Sometimes life seems repetitive: You feel stuck in a rut, like a hamster on a wheel. When you feel this way, life quickly loses it’s magic, creativity and excitement. It’s as if you are caught up in an internal dialogue, unable to get free. Meditation shows you how to step out of that dialogue, how to be present, living moment to moment with a natural spontaneity. ~ Andy Puddicombe
As the leaves turn colors and drop to the ground in the Pacific Northwest, the night sky comes earlier, and the chill of the fall breeze sets in, I am reminded how short the summer is. I can still taste the fresh berries, fruits, and vegetables from the garden. The once daily used swimming pool is now green and ready for storage. The routine weekend outdoor activities are replaced with school time preparation.
But the wonderful days don’t have to end. Now is a time for soaking up the fleeting Vitamin D producing sunrays. Now is the time to start your indoor gym memberships. Now is the time to store all your nutrient dense, home grown, local foods and start your fall winter mini hoop gardens. Now is the time to schedule your fall weekend outdoor escapes.
As Fall sets in, and folks gather in close quarters, we start the cold and flu season. Instead of over-sanitizing, consider boosting your immune system naturally. Growing cold hardy leafy greens such as chard, kale, rocket, and arugula is easy to do. Maintaining these fresh nutrient dense foods in your diet will provide the majority of your vitamin and mineral intake. Storing squash, garlic, and onions will keep your body strong throughout late fall. And the bumper apple crop can be frozen or made into tasty sauce. Stock your medicine cabinet with dried herbs and spices to keep your metabolic fire burning.
It is estimated that apx. 10% of Americans are prescribed antidepressants, which can be addictive, devoid your body of nutrients, and come with side effects which can make symptoms worse, even causing death. These drugs rewire your brain and change who you are….They usually do not resolve the source issue, but they are easy for Physicians to prescribe, and bring in alot of money for the Doctors. It is important to address any underlying problems with counseling and stress reduction. Save yourself and money by eating whole foods including healthy fats. Most seasonal sadness can be alleviated by eating a nutrient dense whole foods diet. This includes a rainbow of pesticide free vegetables, plenty of natural animal proteins, berries, properly prepared nuts, and fruits. Eliminate bad fats like canola, shortening, and commercially farmed animals. Rather, eat avocados, EVOO, Coconut Oil, grass fed meat, real butter, and free range eggs that provide an array of healthy fats that allow our bodies to assimilate fat soluble vitamins A, D, E, and K. Quit sugar alltogether; and reduce refined grains and foods, as they rob your body of B vitamins, which are integral in supporting mental health. Eat real food and get into a good mood.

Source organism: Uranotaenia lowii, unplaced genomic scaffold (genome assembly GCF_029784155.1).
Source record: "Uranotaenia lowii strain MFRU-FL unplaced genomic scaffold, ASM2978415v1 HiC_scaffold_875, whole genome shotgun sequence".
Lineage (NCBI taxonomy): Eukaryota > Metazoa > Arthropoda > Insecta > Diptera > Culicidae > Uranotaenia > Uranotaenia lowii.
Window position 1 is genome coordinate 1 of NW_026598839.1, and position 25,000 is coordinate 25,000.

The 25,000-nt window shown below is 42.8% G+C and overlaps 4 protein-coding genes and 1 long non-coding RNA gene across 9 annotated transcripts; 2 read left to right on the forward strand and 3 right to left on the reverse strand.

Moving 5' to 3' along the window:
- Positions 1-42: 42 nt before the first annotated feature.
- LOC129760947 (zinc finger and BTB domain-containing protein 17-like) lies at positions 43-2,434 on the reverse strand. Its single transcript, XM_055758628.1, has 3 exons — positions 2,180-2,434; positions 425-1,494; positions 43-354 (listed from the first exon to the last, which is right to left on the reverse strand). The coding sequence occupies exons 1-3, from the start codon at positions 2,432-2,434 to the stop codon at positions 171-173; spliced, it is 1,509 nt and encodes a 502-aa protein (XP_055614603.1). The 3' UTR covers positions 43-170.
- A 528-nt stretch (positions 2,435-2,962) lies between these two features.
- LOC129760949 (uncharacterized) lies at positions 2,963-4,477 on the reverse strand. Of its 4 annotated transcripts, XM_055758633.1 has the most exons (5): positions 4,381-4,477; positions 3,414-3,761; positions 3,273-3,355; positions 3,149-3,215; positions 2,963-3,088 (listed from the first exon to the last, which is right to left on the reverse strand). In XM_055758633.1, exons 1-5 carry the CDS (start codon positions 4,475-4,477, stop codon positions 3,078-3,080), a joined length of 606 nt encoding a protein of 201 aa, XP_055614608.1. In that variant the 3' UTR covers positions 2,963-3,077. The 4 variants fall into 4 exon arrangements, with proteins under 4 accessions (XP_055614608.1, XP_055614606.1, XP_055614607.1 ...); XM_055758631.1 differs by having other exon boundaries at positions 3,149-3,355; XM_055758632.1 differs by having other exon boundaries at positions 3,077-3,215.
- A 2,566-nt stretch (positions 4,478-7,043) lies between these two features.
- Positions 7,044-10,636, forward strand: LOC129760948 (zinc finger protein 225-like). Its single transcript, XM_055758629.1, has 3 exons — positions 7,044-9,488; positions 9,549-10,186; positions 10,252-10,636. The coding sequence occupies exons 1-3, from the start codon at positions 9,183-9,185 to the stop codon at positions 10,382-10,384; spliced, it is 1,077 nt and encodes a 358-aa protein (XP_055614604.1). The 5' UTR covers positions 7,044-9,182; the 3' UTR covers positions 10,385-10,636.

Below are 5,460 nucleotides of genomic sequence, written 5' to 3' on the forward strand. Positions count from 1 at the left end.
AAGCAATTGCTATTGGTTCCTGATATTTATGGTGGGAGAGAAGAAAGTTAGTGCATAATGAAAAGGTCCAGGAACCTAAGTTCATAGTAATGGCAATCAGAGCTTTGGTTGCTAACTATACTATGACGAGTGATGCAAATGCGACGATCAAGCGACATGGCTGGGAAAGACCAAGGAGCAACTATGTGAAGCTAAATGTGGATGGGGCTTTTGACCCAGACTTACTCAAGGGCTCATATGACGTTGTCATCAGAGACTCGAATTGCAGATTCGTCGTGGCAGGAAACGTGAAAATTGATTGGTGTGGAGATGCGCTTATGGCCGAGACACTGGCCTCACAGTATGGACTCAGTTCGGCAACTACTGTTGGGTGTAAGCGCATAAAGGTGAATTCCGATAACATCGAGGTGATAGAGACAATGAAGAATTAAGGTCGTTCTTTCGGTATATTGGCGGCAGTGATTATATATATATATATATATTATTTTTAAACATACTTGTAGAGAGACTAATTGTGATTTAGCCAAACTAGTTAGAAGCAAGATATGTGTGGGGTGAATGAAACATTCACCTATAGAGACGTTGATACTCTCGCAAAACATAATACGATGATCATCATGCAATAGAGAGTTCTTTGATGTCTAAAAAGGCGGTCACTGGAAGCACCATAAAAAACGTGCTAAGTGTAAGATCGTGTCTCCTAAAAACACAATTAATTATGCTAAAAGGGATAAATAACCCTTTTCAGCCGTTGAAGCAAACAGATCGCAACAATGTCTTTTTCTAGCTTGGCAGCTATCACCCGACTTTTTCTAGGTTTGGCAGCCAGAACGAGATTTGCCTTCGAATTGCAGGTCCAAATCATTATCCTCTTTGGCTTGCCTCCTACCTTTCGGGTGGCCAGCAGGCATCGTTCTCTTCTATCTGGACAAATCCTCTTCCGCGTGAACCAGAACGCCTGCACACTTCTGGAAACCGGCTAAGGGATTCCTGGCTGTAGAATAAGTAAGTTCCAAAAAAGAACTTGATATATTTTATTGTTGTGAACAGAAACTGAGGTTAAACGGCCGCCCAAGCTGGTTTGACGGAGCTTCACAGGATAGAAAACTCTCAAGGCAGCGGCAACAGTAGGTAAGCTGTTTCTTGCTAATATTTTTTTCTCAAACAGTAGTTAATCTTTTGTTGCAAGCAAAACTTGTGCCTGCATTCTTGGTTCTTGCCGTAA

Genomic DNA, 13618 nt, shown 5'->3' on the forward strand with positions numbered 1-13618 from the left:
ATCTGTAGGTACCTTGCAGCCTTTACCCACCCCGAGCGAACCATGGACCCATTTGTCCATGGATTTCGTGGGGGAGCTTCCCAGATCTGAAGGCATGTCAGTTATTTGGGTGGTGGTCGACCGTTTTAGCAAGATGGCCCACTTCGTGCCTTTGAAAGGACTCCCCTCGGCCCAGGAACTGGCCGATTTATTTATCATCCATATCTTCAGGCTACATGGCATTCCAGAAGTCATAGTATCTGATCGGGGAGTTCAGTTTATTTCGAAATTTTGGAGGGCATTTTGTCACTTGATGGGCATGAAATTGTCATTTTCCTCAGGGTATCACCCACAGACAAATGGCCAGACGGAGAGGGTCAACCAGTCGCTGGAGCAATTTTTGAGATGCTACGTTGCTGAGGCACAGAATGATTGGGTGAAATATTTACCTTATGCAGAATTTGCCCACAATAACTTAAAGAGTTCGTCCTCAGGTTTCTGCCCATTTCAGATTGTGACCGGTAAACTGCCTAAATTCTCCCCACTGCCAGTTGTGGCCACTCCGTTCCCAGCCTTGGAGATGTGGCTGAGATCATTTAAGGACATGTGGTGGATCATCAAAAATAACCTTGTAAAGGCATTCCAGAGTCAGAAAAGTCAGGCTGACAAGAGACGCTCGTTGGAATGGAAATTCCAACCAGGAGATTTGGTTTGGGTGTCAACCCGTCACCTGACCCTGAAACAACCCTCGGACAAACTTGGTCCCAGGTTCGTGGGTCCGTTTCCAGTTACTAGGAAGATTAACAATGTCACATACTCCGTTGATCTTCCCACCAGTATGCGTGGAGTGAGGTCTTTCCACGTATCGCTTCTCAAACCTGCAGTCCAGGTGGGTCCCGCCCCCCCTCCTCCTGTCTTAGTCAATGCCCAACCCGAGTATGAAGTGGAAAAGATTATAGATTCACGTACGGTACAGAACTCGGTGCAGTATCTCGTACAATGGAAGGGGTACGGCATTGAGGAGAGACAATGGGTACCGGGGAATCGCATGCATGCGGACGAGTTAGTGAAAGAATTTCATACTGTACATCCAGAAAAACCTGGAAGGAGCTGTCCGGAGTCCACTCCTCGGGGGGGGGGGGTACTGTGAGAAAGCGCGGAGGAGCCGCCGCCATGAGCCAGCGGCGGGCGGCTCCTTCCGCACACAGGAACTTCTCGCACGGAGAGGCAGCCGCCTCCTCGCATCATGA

Homemade broths are superfoods, and there’s nothing better than a hot soup on a cold day filled with all those vegetables you stored. Keep your digestion strong with bitters and enzymes. Most important, don’t stop moving. Running, biking, and hiking can continue with a change of wardrobe. Detox by visiting an infrared sauna, or hot yoga studio. Most gymnasiums have heated pools, too.
Enjoy the cozy days with hot herbal teas. The SAD (Standard American Diet) is largely comprised of refined sugar and grains, so be the change at the next holiday party by preparing a healthy real-food treat. Keep moving, smiling, and enjoy the transition to fall.
Did you have a beautiful bumper crop this year?
After the months of planning, tilling, sowing, watering, and weeding your body deserves to be nourished!
Freezing, drying, and canning are great ways to eat your home grown bounty all year round.
The truth is, some foods are even more nutritious when canned or cooked.
Devils Blood Beets
The book “Eating on the Wild Side” by Jo Robinson explains how.
This book is part of my library, and discusses what type to grow or buy, when to harvest, and how to prepare fruits and vegetables.
Another idea is to share the fruits of my labor with friends, family, or people who care for you (like your wonderful Yoga instructors!).
You can also have your family over and have grain free garden spaghetti with tomatoes, garlic, onions, kale, oregano, and squash from your garden.
At the end of summer, give thanks and be thankful and enjoy your wonderful bounty.
Just like savasana, rest, breathe, and appreciate all the hard work you have put into your garden.
After relaxing, gather your seeds, mulch, and plant your winter crop. The journey continues……………….
- Always bring your reusable bags shopping. Keep a few in the back of your car. Plastic litters the oceans, puts toxins in the atmosphere, and can take thousands of years to degrade.
- Reduce packaging. Grow your own garden. Buy bulk. Eat fresh, unpackaged whole foods. Avoid products that are double wrapped with plastic, and take the time to contact the manufacturers about their waste. You might get a thank you for saving them money!